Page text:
Interest in the English league is now at an all-time high, riding the coattails of the World Cup. Following last year’s restructure, all WSL teams are required to be fully professional and some FA Women’s Championship teams have also opted to turn pro in pursuit of promotion to the increasingly-plentiful WSL. A new attendance record of 31,213 was set during the weekend’s Manchester derby, obliterating the previous 5,265 record helped by the two clubs’ loyal fan bases and vast brand recognition — yet another boost to the FA WSL’s profile that the NWSL cannot compete with on a global, nor a domestic U.S. stage.

How many Americans have heard of the Orlando Pride compared to Manchester United? In fact, all of the WSL teams this year are affiliates of men’s teams in the top two tiers of English football and stand to gain from the name recognition, fan loyalty, and tribalism that come with it, not to mention the facilities and marketing. Manchester United and Tottenham Hotspur, the two newly promoted teams, are already proving they can be competitive against two of last season’s top three. With interest at the bottom generated by the threat of relegation (what interest have Sky Blue and the Pride been generating this last month?), two cups to contest, the glamour of continental competition, and a schedule that accommodates for international breaks, England’s rapidly growing women’s league and accompanying infrastructure is entering the 2019–2020 season with an aggressive bid for success.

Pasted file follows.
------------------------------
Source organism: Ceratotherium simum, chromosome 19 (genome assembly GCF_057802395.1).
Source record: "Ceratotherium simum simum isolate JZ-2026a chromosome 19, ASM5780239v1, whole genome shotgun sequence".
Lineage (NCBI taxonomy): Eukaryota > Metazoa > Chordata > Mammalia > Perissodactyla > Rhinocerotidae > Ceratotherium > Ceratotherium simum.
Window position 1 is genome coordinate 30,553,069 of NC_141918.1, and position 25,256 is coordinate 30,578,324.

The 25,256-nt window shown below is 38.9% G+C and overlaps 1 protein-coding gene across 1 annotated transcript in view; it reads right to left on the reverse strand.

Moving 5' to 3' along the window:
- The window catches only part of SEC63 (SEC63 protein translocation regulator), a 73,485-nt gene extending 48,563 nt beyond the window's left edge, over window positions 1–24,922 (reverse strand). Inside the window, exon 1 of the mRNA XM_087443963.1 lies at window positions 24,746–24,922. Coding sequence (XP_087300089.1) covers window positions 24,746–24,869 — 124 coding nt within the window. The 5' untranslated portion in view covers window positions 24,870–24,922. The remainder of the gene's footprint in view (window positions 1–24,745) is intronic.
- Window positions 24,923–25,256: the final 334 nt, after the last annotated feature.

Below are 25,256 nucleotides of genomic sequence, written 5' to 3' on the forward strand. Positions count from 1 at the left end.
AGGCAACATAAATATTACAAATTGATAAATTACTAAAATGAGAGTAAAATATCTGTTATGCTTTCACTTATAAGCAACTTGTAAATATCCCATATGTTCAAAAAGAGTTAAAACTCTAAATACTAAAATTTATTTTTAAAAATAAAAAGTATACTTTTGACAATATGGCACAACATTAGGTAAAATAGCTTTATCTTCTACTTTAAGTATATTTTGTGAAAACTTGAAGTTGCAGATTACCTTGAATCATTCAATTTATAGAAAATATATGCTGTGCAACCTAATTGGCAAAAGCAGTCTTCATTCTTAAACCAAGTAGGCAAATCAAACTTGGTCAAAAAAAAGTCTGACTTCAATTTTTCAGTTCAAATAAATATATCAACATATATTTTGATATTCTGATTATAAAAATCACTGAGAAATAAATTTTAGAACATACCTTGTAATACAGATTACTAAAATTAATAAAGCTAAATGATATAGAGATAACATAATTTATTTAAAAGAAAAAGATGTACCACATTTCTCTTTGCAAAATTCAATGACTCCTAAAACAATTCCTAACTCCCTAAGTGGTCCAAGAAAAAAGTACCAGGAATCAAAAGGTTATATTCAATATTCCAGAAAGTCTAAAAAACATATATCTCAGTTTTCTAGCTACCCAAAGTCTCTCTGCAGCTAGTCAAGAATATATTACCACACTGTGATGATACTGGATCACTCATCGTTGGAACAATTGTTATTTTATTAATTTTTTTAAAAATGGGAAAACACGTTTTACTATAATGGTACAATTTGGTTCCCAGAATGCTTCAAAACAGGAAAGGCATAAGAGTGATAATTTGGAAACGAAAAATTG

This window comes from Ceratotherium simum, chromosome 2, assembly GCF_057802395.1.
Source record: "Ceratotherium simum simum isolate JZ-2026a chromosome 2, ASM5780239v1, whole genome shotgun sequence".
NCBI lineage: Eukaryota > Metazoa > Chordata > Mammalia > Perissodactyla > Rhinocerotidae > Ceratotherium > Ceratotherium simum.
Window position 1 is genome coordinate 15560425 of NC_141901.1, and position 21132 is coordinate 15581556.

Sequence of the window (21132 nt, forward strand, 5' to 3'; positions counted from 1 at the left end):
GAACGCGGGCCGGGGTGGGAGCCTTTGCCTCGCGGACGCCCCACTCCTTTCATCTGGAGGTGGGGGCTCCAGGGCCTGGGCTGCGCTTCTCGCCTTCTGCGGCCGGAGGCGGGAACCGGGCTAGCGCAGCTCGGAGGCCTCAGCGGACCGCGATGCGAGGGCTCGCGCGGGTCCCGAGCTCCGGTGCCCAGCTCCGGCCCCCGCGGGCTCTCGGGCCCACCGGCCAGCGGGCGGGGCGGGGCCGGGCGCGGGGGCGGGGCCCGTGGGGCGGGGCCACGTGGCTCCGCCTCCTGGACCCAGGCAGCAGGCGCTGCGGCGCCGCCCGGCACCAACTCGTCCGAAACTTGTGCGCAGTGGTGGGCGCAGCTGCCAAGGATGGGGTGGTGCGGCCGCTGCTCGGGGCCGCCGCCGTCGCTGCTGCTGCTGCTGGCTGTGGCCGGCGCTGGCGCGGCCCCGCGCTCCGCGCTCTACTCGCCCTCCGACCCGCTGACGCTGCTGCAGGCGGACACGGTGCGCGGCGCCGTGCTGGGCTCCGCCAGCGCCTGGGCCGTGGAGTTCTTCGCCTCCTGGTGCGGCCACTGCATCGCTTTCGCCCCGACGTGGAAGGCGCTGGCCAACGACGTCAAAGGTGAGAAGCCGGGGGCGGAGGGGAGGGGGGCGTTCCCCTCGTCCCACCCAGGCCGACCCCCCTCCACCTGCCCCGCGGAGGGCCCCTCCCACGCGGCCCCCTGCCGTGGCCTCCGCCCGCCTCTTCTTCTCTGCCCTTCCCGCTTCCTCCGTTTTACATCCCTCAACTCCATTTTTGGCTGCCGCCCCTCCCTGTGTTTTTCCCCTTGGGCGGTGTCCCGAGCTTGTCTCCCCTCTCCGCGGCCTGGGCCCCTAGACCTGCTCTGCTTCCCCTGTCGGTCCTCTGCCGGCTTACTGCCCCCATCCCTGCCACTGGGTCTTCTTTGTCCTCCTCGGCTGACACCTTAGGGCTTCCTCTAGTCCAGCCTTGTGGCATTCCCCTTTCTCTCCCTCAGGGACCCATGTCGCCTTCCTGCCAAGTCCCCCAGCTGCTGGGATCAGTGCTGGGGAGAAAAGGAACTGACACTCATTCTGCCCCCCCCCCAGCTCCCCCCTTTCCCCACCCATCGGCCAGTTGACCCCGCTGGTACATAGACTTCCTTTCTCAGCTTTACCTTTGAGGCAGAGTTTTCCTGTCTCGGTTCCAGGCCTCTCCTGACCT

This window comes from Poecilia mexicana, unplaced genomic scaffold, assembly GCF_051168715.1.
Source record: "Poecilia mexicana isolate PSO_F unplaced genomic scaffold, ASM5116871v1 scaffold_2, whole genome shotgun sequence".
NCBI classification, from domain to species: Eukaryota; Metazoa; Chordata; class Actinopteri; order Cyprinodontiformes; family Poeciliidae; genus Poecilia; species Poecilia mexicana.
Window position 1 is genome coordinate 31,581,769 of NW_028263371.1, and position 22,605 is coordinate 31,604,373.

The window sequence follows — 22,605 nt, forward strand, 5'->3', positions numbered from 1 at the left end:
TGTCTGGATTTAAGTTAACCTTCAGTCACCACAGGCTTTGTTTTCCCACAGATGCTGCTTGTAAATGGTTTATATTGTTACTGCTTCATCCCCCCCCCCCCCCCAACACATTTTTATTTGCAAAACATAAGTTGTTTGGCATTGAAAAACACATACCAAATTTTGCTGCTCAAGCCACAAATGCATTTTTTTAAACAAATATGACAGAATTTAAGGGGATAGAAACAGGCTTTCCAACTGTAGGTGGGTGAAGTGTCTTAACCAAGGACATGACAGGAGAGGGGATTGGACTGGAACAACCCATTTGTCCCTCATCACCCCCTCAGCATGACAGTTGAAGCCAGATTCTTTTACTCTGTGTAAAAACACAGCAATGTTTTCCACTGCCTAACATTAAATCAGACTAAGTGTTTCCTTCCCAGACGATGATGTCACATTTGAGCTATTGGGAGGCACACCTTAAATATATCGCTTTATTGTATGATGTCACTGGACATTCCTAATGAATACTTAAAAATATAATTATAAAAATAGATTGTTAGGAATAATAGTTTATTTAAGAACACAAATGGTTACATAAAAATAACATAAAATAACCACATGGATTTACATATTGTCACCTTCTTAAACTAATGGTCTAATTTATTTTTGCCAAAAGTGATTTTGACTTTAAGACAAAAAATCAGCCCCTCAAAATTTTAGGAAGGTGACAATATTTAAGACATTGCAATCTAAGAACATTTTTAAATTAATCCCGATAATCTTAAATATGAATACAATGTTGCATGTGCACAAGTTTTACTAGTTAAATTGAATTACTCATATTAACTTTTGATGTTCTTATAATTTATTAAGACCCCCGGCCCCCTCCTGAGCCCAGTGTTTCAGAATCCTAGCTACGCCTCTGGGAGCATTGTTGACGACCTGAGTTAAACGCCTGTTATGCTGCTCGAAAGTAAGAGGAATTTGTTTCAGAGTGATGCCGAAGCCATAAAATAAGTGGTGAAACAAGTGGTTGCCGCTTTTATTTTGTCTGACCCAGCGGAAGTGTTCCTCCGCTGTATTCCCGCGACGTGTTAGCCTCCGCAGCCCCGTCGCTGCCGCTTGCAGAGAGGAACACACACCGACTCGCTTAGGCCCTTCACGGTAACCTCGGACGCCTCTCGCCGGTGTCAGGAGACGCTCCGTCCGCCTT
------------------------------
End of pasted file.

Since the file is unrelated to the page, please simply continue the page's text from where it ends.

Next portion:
Many of Europe’s giants have opened offices in North America to focus on growing their brands and the continued interest of the annual International Champions Cup, which has now featured three European women’s teams in each of the last two editions, shows no signs of slowing down. All of this adds up to what should be considered a warning shot to the still commissionerless and stagnating NWSL, which hasn’t made the same level of jump its European counterparts have made despite boasting the biggest selection of the world’s best talent.